populations. The rising number of festivals in South Africa, as in other countries, has led to greater

Snowball and Antrobus

17

competition for tourists between various host cities and an increasing emphasis on valuation of the
impacts of such events. In addition, funders in postapartheid South Africa, as in other places, are
starting to demand that tourist events also consider their social impact, especially in building more
diverse audiences, enhancing access and participation, and building social cohesion.
This article demonstrated ways of applying a multidimensional valuation framework to two
very different South African city festivals, based on the monitoring and evaluation framework
developed by the SACO. Rather than focusing on economic impact alone, the research included
examples of how to assess audience diversity, as well as the more difficult-to-measure social and
intrinsic cultural values associated with cultural festivals. The article thus aimed to add to the
theoretical literature on the measurement and valuation of cultural events that attract tourists, as
well as suggesting practical ways in which such tools could be applied. By contrasting two cultural
festivals in two cities, the article also contributes to the research on the characteristics of host cities
and events that are likely to be more or less successful in attracting cultural tourists.
The results suggest that longer festivals in medium-sized cities, as evidenced by the MACUFE
music festival, can be successful in attracting cultural tourists and generating economic benefits for
the region. MACUFE takes place over 10 days and is organized around traditional ticket shows. It
has a large budget and receives much funding from public sources. It has been successful in
attracting a large number of cultural tourists to the city, most of whom are from higher income and
education groups, and are there primarily to attend the festival, which results in a large economic
impact. While not diverse in racial terms, MACUFE audiences are culturally diverse when home
language is considered. MACUFE helps to increase the supply of African music, which is associated with increased QoL for festival attendees.
Shorter festivals in big cities, especially those with a strong focus on local communities, can be
successful in attracting audiences and reaching social goals but may not be able to attract many
cultural tourists and are thus likely to have a smaller economic impact. For example, the Cape
Town Carnival is a 1-day event with a strong social and community focus, which is held in a large
metropolitan area. It attracts a large audience, but most are local residents from lower income and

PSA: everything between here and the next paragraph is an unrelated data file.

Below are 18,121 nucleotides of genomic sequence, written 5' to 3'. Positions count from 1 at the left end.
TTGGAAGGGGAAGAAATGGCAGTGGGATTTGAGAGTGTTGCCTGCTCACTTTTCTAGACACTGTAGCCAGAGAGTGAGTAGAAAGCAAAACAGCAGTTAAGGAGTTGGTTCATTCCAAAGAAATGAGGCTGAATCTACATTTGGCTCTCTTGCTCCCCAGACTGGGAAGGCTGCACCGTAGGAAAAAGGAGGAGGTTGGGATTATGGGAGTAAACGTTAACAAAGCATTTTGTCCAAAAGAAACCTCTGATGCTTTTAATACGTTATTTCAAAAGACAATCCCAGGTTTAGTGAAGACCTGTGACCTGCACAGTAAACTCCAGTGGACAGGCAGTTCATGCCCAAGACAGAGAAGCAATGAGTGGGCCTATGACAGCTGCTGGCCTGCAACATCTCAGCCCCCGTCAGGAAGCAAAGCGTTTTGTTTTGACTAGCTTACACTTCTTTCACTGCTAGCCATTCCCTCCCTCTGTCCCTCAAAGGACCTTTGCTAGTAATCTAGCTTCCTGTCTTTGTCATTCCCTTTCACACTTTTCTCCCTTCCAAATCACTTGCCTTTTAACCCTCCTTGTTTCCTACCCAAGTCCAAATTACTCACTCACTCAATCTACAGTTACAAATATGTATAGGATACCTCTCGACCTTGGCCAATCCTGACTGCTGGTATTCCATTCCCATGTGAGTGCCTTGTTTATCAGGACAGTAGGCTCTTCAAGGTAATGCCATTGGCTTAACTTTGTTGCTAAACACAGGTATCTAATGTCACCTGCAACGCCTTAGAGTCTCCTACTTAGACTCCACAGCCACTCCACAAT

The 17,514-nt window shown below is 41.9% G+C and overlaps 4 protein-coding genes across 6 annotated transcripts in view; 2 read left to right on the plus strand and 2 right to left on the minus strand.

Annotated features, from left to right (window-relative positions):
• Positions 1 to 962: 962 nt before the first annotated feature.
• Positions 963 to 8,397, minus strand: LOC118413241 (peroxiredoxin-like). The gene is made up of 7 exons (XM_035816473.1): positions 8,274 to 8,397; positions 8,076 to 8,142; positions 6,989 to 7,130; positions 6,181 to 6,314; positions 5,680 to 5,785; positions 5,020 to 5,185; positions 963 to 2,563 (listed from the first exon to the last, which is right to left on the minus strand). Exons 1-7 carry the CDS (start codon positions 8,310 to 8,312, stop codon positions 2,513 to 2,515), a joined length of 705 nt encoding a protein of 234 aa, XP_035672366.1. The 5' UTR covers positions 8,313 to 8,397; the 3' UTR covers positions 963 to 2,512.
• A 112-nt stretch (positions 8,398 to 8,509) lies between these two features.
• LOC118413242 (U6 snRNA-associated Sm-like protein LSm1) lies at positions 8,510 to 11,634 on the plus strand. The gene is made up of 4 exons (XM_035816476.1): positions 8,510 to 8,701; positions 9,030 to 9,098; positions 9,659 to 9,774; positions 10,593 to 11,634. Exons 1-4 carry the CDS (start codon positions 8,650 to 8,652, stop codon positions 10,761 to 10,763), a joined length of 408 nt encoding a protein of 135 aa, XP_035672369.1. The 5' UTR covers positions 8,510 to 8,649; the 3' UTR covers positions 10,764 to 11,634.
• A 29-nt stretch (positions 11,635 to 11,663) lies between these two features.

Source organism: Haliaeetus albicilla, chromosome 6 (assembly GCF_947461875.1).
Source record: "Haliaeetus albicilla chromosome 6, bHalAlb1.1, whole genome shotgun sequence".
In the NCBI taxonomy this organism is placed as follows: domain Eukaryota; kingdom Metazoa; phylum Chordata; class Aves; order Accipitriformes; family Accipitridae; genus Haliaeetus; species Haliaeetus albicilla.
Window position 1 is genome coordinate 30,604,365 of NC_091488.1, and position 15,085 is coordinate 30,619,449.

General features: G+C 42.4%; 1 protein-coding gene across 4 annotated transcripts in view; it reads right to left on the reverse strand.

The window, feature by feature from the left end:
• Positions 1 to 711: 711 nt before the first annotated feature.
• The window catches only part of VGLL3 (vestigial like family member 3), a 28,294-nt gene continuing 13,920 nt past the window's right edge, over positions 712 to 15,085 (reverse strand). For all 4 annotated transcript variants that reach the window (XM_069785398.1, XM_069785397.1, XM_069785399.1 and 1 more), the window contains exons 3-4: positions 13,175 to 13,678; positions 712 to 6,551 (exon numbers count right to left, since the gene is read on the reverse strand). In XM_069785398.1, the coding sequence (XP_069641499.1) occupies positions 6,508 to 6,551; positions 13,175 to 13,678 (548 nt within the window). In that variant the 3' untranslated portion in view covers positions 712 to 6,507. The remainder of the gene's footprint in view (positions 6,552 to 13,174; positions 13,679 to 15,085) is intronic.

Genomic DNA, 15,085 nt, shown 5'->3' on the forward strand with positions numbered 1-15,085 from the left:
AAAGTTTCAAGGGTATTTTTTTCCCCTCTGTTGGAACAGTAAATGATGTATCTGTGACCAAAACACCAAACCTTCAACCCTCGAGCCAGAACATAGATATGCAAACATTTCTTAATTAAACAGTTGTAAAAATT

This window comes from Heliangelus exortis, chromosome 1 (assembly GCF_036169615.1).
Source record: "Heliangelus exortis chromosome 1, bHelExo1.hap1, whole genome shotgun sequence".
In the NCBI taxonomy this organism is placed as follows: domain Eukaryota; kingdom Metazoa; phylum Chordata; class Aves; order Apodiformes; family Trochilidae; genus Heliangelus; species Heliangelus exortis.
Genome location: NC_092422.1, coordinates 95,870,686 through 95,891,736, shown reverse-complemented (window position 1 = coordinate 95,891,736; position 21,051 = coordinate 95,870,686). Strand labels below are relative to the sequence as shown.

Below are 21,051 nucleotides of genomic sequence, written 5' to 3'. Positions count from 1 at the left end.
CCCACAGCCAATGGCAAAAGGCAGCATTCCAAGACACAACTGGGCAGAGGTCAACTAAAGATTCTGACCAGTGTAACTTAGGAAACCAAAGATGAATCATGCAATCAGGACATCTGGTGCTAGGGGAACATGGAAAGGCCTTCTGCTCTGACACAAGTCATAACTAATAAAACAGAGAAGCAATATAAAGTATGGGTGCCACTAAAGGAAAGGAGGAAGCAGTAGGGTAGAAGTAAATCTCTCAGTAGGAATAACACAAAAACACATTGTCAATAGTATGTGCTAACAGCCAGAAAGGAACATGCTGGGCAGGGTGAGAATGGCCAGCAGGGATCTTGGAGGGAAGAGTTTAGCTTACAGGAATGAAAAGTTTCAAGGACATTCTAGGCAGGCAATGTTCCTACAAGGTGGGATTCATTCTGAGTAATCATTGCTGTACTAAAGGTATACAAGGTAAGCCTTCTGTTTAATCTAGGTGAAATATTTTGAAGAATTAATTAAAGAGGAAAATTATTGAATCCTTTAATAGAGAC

education groups, not cultural tourists specifically in the city to attend the Carnival. It depends
mostly of private funding and has much lower economic impact than MACUFE. However, it has
important social and skills-development goals with regards to supporting local communities, and
there is evidence that the beneficiaries regard the Carnival as at least partly successful in doing so.
Moving forward, it is argued that flexible valuation frameworks that make use of a wider variety
of indicators are likely to be more valuable to both event organizers and funders than singleindicator figures like economic impact. In managing and promoting cultural events, careful
thought needs to be given to the balance between attracting cultural tourists and maximizing
economic impact, versus the equally important social benefits to local communities.
Authors’ note
The original reports on which this research is based were produced for the South African Cultural Observatory, which is a national research organization funded by the Department of Sport, Arts and Culture, Republic
of South Africa.

Declaration of conflicting interests
The author(s) declared no potential conflicts of interest with respect to the research, authorship, and/or
publication of this article.

18

Tourism Economics XX(X)

Funding
The author(s) disclosed receipt of the following financial support for the research, authorship, and/or publication of this article: The authors would like to acknowledge the support of the South African Cultural
Observatory, which is funded by the national Department of Sports, Arts and Culture, South Africa.

ORCID iD
Jen D Snowball

https://orcid.org/0000-0001-7497-6653

Supplemental material
Supplemental material for this article is available online.

Notes
1. It should be noted that some econometricians would argue that an average score is not a valid method of
analysis, since the 1 to 5 scale is an ordered categorical variable not a continuous variable. However, since
higher numbers (scores) do denote greater satisfaction, we would argue that averages do provide some
useful information in this context.
2. R103.3m and R41.1  US$7.1m and US$2.8m, respectively, where 1USD  ZAR14.5
3.  US$3.03m
4.  US$0.9m

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Author biographies
Jen D Snowball is a professor of Economics at Rhodes University and has done some work on the cultural
and creative industries for the South African Cultural Observatory. Her research in cultural economics has
focused on the use of market and nonmarket valuation methods, especially as they apply to cultural
festivals.
Geoff G Antrobus is professor emeritus of Economics at Rhodes University and a researcher for the South
African Cultural Observatory. His work in cultural economics has focused on the economic impact of
festivals. His other areas of interest are agricultural and environmental economics.